Aims: First proposed in the 2004 White Paper Choosing Health, health trainers are a new addition to the public health workforce. Health trainers are recruited from local communities and provide support to enable individuals to adopt healthy lifestyles. The aim of this paper is to examine the emerging role of the health trainer in the context of one of the twelve early adopter programmes. The paper describes the support and signposting model developed in Bradford.
Methods: An evaluation of the pilot scheme was undertaken using both quantitative and qualitative methods. The paper draws on two pieces of qualitative data from the evaluation. Two focus groups were held with 15 health trainers in their first months of practice. Telephone interviews were held with a sample of 16 key informants from community based placement organizations. Thematic analysis of the data was undertaken.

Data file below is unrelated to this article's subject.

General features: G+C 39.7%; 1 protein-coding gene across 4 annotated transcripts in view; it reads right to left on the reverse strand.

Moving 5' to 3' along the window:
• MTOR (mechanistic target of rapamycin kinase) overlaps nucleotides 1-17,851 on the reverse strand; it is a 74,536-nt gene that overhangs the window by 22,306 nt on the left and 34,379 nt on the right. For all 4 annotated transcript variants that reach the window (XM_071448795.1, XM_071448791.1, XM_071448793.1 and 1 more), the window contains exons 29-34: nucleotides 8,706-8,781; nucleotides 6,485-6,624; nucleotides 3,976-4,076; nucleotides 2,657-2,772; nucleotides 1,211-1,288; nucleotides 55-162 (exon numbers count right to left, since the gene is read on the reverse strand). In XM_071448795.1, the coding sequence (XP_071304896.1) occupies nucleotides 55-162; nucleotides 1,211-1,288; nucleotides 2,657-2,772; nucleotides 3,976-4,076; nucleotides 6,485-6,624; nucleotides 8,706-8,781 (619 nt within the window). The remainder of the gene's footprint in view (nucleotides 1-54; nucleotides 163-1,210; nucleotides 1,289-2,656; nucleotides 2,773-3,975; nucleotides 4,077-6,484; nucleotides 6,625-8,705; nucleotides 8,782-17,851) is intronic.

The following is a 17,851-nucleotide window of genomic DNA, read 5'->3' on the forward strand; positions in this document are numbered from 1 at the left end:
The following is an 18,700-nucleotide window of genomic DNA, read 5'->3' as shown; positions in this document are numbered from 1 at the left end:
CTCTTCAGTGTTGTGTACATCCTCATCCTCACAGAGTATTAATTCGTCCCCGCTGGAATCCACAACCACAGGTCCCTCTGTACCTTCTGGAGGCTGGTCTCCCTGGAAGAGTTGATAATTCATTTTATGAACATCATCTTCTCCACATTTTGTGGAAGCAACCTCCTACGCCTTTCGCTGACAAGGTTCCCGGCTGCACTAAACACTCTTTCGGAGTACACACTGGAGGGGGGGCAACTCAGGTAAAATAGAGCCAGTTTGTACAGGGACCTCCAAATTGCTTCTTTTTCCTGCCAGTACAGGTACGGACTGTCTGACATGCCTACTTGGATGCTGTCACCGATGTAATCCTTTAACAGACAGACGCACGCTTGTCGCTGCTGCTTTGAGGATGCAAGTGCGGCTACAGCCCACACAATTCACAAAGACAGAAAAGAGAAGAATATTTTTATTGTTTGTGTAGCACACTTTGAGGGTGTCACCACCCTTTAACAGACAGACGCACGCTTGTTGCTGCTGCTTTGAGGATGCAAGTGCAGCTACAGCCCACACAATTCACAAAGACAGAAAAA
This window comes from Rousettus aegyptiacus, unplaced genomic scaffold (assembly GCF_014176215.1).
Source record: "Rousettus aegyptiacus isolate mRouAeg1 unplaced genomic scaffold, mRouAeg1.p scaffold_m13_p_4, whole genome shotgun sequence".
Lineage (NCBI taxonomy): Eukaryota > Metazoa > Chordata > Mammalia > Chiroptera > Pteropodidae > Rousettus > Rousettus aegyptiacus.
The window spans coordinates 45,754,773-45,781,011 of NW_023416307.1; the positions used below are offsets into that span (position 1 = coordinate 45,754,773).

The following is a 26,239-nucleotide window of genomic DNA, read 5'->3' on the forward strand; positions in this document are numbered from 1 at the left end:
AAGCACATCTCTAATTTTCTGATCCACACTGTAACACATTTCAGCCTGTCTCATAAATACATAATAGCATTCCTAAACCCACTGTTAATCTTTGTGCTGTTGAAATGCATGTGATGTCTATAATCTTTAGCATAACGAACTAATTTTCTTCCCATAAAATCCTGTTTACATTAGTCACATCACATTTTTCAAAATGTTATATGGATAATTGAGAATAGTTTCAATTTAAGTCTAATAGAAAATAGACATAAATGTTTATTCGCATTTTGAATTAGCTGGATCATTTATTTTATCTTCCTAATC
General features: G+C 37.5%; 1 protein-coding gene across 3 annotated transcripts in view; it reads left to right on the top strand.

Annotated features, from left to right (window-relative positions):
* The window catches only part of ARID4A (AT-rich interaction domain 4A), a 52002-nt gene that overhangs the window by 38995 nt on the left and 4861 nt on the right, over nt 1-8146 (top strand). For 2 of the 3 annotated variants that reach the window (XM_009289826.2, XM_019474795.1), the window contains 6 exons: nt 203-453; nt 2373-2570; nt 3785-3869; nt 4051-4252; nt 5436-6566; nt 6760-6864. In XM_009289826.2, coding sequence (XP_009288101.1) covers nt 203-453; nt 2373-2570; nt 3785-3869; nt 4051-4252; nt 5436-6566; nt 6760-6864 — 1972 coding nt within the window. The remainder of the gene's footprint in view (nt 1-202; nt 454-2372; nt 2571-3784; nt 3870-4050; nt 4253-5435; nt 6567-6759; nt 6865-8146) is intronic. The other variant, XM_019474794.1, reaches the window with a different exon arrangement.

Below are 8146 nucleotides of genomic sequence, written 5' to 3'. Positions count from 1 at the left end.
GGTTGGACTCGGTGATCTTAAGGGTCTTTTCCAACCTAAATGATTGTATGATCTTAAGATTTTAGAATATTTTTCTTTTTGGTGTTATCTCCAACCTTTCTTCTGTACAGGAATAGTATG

Results: The new health trainers were very clear about their role in listening and giving support. Clients presented with a diverse range of needs and often had complex problems. The health trainers perceived that a client-centred approach was of value but there were some issues about the boundaries of appropriate advice. Outreach and networking were considered important skills. In the telephone interviews, interviewees understood the health trainer role and identified potential benefits for service users. The significance of health trainers having local knowledge was highlighted, although some organizations were able to assist with networking. The health trainer programme was seen as an additional and distinct resource complementing existing provision.
Conclusion: The new role of health trainer is a significant development for the public health workforce. Health trainers can offer something quite distinctive and separate from professional advice, and there is potential to help individuals to access support and services in local communities. More research is needed on the relative value of different models of health trainer.